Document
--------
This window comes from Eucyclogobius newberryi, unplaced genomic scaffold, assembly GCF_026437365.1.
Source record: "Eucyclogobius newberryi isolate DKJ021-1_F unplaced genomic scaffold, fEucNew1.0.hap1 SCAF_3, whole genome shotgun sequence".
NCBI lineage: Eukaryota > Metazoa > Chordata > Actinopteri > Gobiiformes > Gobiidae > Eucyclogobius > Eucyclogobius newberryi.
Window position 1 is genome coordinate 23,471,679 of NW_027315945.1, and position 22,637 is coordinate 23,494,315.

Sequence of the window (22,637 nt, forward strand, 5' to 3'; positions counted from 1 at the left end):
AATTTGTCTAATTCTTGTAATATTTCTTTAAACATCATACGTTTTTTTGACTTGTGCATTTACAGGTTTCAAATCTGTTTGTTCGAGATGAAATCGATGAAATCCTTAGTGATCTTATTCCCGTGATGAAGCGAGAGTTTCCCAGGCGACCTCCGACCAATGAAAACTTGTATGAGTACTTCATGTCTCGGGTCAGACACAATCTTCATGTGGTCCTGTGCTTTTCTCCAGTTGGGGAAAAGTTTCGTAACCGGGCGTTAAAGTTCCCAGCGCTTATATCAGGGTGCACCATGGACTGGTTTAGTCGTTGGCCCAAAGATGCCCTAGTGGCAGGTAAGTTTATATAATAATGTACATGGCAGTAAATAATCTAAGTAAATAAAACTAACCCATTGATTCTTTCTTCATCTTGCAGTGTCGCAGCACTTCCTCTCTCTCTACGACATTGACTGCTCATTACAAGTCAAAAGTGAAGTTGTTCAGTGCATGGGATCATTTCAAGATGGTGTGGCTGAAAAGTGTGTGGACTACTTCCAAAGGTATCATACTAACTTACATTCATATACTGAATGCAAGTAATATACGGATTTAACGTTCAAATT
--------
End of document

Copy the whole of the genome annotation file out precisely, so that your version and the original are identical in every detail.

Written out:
This window comes from Eucyclogobius newberryi, unplaced genomic scaffold, assembly GCF_026437365.1.
Source record: "Eucyclogobius newberryi isolate DKJ021-1_F unplaced genomic scaffold, fEucNew1.0.hap1 SCAF_3, whole genome shotgun sequence".
NCBI lineage: Eukaryota > Metazoa > Chordata > Actinopteri > Gobiiformes > Gobiidae > Eucyclogobius > Eucyclogobius newberryi.
Window position 1 is genome coordinate 23,471,679 of NW_027315945.1, and position 22,637 is coordinate 23,494,315.

Sequence of the window (22,637 nt, forward strand, 5' to 3'; positions counted from 1 at the left end):
AATTTGTCTAATTCTTGTAATATTTCTTTAAACATCATACGTTTTTTTGACTTGTGCATTTACAGGTTTCAAATCTGTTTGTTCGAGATGAAATCGATGAAATCCTTAGTGATCTTATTCCCGTGATGAAGCGAGAGTTTCCCAGGCGACCTCCGACCAATGAAAACTTGTATGAGTACTTCATGTCTCGGGTCAGACACAATCTTCATGTGGTCCTGTGCTTTTCTCCAGTTGGGGAAAAGTTTCGTAACCGGGCGTTAAAGTTCCCAGCGCTTATATCAGGGTGCACCATGGACTGGTTTAGTCGTTGGCCCAAAGATGCCCTAGTGGCAGGTAAGTTTATATAATAATGTACATGGCAGTAAATAATCTAAGTAAATAAAACTAACCCATTGATTCTTTCTTCATCTTGCAGTGTCGCAGCACTTCCTCTCTCTCTACGACATTGACTGCTCATTACAAGTCAAAAGTGAAGTTGTTCAGTGCATGGGATCATTTCAAGATGGTGTGGCTGAAAAGTGTGTGGACTACTTCCAAAGGTATCATACTAACTTACATTCATATACTGAATGCAAGTAATATACGGATTTAACGTTCAAATT